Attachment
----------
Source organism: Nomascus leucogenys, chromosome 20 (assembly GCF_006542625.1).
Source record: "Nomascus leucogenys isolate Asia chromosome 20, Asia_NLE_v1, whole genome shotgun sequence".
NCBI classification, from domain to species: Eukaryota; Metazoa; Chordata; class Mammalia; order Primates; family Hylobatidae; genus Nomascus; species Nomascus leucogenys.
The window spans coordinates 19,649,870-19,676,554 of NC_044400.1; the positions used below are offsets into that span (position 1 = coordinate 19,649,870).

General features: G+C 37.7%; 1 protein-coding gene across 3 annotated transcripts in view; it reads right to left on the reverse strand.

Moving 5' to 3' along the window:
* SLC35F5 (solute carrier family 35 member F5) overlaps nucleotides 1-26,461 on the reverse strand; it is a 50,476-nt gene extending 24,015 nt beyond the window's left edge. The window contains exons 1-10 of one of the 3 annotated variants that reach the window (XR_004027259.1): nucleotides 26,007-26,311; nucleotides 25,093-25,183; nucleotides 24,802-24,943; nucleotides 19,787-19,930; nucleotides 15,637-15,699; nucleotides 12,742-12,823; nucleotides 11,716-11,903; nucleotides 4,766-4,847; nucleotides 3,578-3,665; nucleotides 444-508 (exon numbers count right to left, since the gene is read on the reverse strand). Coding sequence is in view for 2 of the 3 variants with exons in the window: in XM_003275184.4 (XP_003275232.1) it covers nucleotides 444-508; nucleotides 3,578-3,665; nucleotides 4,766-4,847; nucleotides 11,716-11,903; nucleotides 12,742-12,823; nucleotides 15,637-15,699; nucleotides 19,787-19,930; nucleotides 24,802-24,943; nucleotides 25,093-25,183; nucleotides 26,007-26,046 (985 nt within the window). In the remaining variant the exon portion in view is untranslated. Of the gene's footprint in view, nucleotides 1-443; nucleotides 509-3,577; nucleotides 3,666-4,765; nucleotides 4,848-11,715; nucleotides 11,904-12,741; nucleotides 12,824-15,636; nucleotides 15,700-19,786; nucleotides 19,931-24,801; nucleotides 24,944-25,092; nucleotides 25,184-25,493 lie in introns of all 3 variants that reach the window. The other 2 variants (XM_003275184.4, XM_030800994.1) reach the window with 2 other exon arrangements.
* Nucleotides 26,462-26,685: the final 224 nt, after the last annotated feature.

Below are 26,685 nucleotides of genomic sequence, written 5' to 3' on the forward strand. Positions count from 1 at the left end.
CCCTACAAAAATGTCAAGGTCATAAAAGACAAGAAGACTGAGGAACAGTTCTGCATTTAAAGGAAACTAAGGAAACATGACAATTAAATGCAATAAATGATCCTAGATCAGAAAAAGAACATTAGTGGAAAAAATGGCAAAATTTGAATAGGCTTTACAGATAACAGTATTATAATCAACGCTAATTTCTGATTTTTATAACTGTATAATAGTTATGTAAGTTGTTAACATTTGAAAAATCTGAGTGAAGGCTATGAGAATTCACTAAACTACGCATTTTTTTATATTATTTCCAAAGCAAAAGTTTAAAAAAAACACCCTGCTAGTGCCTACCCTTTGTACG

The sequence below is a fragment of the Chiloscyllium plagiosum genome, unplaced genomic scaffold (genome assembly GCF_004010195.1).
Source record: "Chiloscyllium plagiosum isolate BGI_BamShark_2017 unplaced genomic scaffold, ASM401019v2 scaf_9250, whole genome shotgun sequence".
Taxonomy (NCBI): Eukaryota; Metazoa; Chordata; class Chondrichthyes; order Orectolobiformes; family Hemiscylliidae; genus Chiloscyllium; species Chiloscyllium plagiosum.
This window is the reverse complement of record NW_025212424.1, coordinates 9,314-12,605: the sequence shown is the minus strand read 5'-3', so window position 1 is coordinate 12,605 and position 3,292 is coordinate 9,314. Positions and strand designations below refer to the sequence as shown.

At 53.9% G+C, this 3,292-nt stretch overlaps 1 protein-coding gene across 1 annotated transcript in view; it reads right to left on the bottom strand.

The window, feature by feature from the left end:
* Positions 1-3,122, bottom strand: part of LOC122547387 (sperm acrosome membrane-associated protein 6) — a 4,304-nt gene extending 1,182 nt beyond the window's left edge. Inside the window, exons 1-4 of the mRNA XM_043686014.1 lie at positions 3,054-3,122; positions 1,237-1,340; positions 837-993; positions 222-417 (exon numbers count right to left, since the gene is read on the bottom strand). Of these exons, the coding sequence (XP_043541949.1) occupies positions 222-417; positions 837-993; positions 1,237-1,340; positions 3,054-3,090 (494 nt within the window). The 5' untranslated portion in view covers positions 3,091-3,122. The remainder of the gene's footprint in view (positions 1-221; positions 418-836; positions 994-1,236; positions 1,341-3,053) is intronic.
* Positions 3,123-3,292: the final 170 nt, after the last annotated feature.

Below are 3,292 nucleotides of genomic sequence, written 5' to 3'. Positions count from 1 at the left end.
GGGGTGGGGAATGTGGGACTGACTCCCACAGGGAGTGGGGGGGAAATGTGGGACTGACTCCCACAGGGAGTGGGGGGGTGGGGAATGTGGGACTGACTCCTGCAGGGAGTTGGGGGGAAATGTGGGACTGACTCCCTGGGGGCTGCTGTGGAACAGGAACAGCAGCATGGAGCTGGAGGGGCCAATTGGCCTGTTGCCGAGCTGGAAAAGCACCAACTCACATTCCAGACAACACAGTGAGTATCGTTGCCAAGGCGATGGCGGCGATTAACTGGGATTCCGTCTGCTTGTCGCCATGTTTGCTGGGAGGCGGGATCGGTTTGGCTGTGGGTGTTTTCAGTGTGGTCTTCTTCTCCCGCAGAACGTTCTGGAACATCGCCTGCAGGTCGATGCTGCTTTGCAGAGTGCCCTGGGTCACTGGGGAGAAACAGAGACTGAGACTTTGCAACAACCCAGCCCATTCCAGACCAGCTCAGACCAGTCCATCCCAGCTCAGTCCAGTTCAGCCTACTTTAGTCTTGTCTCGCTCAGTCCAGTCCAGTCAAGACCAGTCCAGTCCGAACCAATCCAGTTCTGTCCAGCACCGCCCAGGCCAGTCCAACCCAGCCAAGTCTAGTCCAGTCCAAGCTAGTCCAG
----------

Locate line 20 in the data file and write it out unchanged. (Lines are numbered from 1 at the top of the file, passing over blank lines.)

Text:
GGGGTGGGGAATGTGGGACTGACTCCCACAGGGAGTGGGGGGGAAATGTGGGACTGACTCCCACAGGGAGTGGGGGGGTGGGGAATGTGGGACTGACTCCTGCAGGGAGTTGGGGGGAAATGTGGGACTGACTCCCTGGGGGCTGCTGTGGAACAGGAACAGCAGCATGGAGCTGGAGGGGCCAATTGGCCTGTTGCCGAGCTGGAAAAGCACCAACTCACATTCCAGACAACACAGTGAGTATCGTTGCCAAGGCGATGGCGGCGATTAACTGGGATTCCGTCTGCTTGTCGCCATGTTTGCTGGGAGGCGGGATCGGTTTGGCTGTGGGTGTTTTCAGTGTGGTCTTCTTCTCCCGCAGAACGTTCTGGAACATCGCCTGCAGGTCGATGCTGCTTTGCAGAGTGCCCTGGGTCACTGGGGAGAAACAGAGACTGAGACTTTGCAACAACCCAGCCCATTCCAGACCAGCTCAGACCAGTCCATCCCAGCTCAGTCCAGTTCAGCCTACTTTAGTCTTGTCTCGCTCAGTCCAGTCCAGTCAAGACCAGTCCAGTCCGAACCAATCCAGTTCTGTCCAGCACCGCCCAGGCCAGTCCAACCCAGCCAAGTCTAGTCCAGTCCAAGCTAGTCCAG